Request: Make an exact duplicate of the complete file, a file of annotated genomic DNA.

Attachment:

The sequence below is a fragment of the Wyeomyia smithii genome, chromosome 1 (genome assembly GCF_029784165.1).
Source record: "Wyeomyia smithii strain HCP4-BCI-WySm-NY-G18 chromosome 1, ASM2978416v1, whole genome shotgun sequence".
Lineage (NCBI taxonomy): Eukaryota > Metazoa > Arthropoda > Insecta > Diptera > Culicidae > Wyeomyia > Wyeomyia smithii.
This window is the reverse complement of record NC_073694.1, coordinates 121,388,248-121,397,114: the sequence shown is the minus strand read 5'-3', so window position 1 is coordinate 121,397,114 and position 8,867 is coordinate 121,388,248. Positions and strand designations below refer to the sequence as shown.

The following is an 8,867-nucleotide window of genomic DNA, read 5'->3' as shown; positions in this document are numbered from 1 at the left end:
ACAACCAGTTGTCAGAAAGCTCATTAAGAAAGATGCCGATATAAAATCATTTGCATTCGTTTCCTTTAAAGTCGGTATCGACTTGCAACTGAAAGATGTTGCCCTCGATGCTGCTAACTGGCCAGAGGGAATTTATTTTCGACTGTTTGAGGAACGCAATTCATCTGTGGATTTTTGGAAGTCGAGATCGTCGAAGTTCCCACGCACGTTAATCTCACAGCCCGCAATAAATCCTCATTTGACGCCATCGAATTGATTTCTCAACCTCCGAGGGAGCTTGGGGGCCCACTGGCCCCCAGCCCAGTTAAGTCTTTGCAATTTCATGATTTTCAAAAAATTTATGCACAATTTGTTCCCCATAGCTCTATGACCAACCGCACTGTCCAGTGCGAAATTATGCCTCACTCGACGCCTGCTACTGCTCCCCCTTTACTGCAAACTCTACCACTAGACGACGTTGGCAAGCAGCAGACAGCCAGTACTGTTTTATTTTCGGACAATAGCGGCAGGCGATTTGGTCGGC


The sequence below is a fragment of the Wyeomyia smithii genome, chromosome 1 (genome assembly GCF_029784165.1).
Source record: "Wyeomyia smithii strain HCP4-BCI-WySm-NY-G18 chromosome 1, ASM2978416v1, whole genome shotgun sequence".
Lineage (NCBI taxonomy): Eukaryota > Metazoa > Arthropoda > Insecta > Diptera > Culicidae > Wyeomyia > Wyeomyia smithii.
This window is the reverse complement of record NC_073694.1, coordinates 121,388,248-121,397,114: the sequence shown is the minus strand read 5'-3', so window position 1 is coordinate 121,397,114 and position 8,867 is coordinate 121,388,248. Positions and strand designations below refer to the sequence as shown.

The following is an 8,867-nucleotide window of genomic DNA, read 5'->3' as shown; positions in this document are numbered from 1 at the left end:
ACAACCAGTTGTCAGAAAGCTCATTAAGAAAGATGCCGATATAAAATCATTTGCATTCGTTTCCTTTAAAGTCGGTATCGACTTGCAACTGAAAGATGTTGCCCTCGATGCTGCTAACTGGCCAGAGGGAATTTATTTTCGACTGTTTGAGGAACGCAATTCATCTGTGGATTTTTGGAAGTCGAGATCGTCGAAGTTCCCACGCACGTTAATCTCACAGCCCGCAATAAATCCTCATTTGACGCCATCGAATTGATTTCTCAACCTCCGAGGGAGCTTGGGGGCCCACTGGCCCCCAGCCCAGTTAAGTCTTTGCAATTTCATGATTTTCAAAAAATTTATGCACAATTTGTTCCCCATAGCTCTATGACCAACCGCACTGTCCAGTGCGAAATTATGCCTCACTCGACGCCTGCTACTGCTCCCCCTTTACTGCAAACTCTACCACTAGACGACGTTGGCAAGCAGCAGACAGCCAGTACTGTTTTATTTTCGGACAATAGCGGCAGGCGATTTGGTCGGC